Terrorist Organization Profile:
|حركة الجهاد الاسالمي في فلسطين|
|Harakat al-Jihad al-Islami Fi Filastin|
|Israel, Lebanon, Syria, West Bank/Gaza|
|Less than 1,000 members|
|Iran provides an estimated $2 million of state-sponsored funding to PIJ annually|
|The Palestinian Islamic Jihad (PIJ) is a violent offshoot of the Muslim Brotherhood, a Sunni, Islamist, religious movement that originated in Egypt and seeks broad social, moral, and political reforms based upon Islam. The PIJ is one faction within a loosely organized, highly secretive group of Islamic Jihad movements that span the Middle East.
The PIJ was founded in the late 1970s by a group of radical Palestinian activists living in Egypt. This group of activists, led by Fathi Shaqaqi and Sheikh Abd al-Aziz Awda, believed that the Muslim Brotherhood movement had become too moderate and had abandoned the Palestinian cause. Inspired by the Shi'a Islamic revolution in Iran; the PIJ blended Palestinian nationalism, Sunni Islamic fundamentalism, and Shi'a revolutionary thought into its ideological agenda. PIJ believes that the annihilation of Israel and liberation of all of Palestine are prerequisites for recreating a pan-Islamic empire. PIJ stresses that the Arab-Israeli conflict is not a national dispute over territory but rather a fundamentally religious conflict. The group rejects any political arrangements or diplomatic activity to solve the conflict. PIJ believes that jihadist violence will inspire Palestinians to action and lead to the eventual destruction of Israel.
The PIJ initially operated out of Egypt, but after the assassination of Egyptian President Anwar Sadat in 1981 by Egyptian radicals, the PIJ leadership was exiled to the Gaza Strip. In the early 1980s, PIJ carried out a series of spectacular attacks on Israeli soldiers in Gaza. During the first Palestinian Intifada that began in 1987, the PIJ leadership was exiled to Lebanon. This allowed many PIJ leaders to establish direct contact with Iranian officials for the first time through the Islamic Republic's embassies in Beirut and Damascus. PIJ operatives soon began training at Hezbollah camps in Lebanon, under the supervision of Iran's Islamic Revolutionary Guard Corps. PIJ operatives stationed in Lebanon also carried out some joint operations with Hezbollah against Israeli forces in south Lebanon during the 1990s.
In 1989, Shaqaqi established PIJ's headquarters in Damascus, where it has remained since. While Syrian officials have continually stressed the informational character of the Damascus PIJ office, the office has directed PIJ funding and coordinated terrorist operations in the West Bank and Gaza. In addition, it is widely believed that Syria allows Iranian weaponry to pass through its territory in route to Palestinian militant groups in the Palestinian territories, such as PIJ.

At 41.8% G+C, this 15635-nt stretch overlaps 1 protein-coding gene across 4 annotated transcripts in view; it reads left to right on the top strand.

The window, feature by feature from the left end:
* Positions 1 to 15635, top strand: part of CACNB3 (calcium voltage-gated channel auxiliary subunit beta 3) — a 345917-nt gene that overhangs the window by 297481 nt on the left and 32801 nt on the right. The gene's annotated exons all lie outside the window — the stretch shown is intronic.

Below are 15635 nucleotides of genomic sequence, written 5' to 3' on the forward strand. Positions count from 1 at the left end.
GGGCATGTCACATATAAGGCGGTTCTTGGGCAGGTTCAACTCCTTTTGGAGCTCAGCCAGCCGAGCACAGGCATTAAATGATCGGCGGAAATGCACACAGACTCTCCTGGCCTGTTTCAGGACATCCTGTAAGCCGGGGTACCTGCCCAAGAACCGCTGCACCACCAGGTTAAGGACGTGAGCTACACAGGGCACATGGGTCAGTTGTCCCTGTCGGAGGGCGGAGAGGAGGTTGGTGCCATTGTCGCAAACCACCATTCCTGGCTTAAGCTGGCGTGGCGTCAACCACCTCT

PIJ strongly opposed the 1993 Oslo Accords and attempted to derail the peace process by committing a number of terrorist attacks against Israel. Israel dealt PIJ a severe blow in 1995 with its assassination of Shaqaqi in Malta. However, with the beginning of the al-Aqsa Intifada in Sep. 2000, PIJ sprang back to life. Since 2000, it has claimed responsibility for scores of terrorist attacks in Israel. In part, this has reflected the group's greater coordination with other Palestinian militant groups such as Hamas and the Palestinian security services. Another critical factor in PIJ's revival has been an increase in Iranian funding.
|PIJ remains a relatively small organization with a limited base of support. This limited support partly stems from PIJ's exclusive focus on terrorist attacks and unwillingness to offer impoverished Palestinians a network of social services like Hamas does. The PIJ's prominence also has fallen since 1995, when Shaqaqi was gunned down, purportedly by Israeli Mossad agents. Ramadan Shallah, who replaced Shaqaqi as PIJ's leader, lacks the charisma of Shaqaqi. The PIJ's worldwide activities have further been hampered by a series of arrests and indictments in the U.S. following the Sep. 11, 2001 attacks. Also, the construction of security fences by Israel along both the West Bank and Gaza border has made it more difficult for PIJ to execute terrorist attacks in Israel proper. Still, PIJ remains dedicated to the violent destruction of Israel, shows no interest in joining the political process, and will likely continue its attempts to injure Israeli civilians and military personnel through acts of terrorism.|
- al-Aqsa Martyrs Brigades -- Ally
- al-Fatah -- Rival
- al-Quds Brigades -- Faction
- Democratic Front for the Liberation of Palestine (DFLP) -- Rival and Ally
- Hamas -- Rival and Ally
- Hezbollah -- Ally
- Islamic Renewal Movement -- Ally (Suspected)
- Palestinian Islamic Jihad (PIJ) -- Ally
- Sami al-Ghul Brigades -- Supported Cause
U.S. Government Designations
|Yes (in 2005)|
Learn more about these U.S. Department of State classifications:
Terrorist Exclusion List (TEL)
Other Governments' Designations